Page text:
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The Malthusian physiognomy of Nazi economics

The Malthusian physiognomy of Nazi economics The Nazi economic recovery, achieved between 1933 and 1938, displayed striking features of brilliant economic overhauling of a capitalist machine that had been plagued by a prolonged crisis. The means employed to effect the recovery appear to follow a Malthusian exercise in the rehabilitation of the function of effective demand: the Nazis, prompted by expediency and necessity, took remedial action that was very much in consonance with the canons of classical political economy. The succinct analysis of such an exercise in the context of the strong governmental regimentation of the Third Reich may provide insight into the nature and future of the capitalist regime, in the light of the fact that its principles, business and philosophical, and its implications for the world at large, so far, have not shown a marked departure from the way in which they were understood by the spirit of the 1930s, in Germany, as well as abroad. http://www.deepdyve.com/assets/images/DeepDyve-Logo-lg.png International Journal of Social Economics Emerald Publishing

The Malthusian physiognomy of Nazi economics

International Journal of Social Economics , Volume 31 (11/12): 15 – Nov 1, 2004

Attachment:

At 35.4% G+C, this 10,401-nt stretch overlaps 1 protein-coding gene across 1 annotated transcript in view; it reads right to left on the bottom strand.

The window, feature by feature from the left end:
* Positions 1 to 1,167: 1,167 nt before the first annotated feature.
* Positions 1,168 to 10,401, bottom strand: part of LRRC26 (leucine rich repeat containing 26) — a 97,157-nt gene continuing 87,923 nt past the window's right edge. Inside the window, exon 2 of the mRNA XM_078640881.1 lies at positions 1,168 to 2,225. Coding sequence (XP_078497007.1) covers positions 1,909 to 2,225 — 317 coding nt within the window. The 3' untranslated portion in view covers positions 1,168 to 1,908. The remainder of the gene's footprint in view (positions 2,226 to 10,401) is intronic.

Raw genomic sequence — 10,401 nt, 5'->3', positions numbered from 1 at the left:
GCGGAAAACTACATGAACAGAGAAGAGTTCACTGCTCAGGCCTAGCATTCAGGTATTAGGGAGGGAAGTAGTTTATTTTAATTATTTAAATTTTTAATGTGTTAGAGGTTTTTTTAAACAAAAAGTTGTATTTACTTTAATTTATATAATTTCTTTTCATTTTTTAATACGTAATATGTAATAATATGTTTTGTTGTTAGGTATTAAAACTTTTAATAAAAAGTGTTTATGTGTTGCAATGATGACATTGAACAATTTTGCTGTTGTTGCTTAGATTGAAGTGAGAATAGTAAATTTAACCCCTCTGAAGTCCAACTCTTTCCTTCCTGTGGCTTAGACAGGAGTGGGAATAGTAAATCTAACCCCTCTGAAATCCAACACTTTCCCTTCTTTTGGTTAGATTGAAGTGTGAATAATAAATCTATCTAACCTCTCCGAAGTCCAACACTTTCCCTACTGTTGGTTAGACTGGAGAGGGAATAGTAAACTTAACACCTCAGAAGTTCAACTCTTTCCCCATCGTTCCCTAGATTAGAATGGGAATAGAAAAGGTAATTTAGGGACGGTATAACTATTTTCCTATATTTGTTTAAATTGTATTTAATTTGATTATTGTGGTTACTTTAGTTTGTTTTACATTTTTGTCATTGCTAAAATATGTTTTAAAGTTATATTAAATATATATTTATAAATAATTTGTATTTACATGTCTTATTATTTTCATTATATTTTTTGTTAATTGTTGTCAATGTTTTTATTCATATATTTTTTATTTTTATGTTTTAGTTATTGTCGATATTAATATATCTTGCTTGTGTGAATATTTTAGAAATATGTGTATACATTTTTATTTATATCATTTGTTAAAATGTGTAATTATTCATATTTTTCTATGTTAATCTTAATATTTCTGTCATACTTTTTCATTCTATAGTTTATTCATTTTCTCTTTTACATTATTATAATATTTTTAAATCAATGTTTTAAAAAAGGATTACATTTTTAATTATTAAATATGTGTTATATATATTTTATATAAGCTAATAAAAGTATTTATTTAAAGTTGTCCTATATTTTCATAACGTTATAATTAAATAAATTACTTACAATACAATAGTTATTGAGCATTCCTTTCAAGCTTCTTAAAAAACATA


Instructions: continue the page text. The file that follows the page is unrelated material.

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References (27)

Publisher
Emerald Publishing
Copyright
Copyright © 2004 Emerald Group Publishing Limited. All rights reserved.
ISSN
0306-8293
DOI
10.1108/03068290410561131
Publisher site
See Article on Publisher Site

Abstract

The Nazi economic recovery, achieved between 1933 and 1938, displayed striking features of brilliant economic overhauling of a capitalist machine that had been plagued by a prolonged crisis. The means employed to effect the recovery appear to follow a Malthusian exercise in the rehabilitation of the function of effective demand: the Nazis, prompted by expediency and necessity, took remedial action that was very much in consonance with the canons of classical political economy. The succinct analysis of such an exercise in the context of the strong governmental regimentation of the Third Reich may provide insight into the nature and future of the capitalist regime, in the light of the fact that its principles, business and philosophical, and its implications for the world at large, so far, have not shown a marked departure from the way in which they were understood by the spirit of the 1930s, in Germany, as well as abroad.

Journal

International Journal of Social EconomicsEmerald Publishing

Published: Nov 1, 2004

Keywords: Economic theory; Population; National debt; Germany

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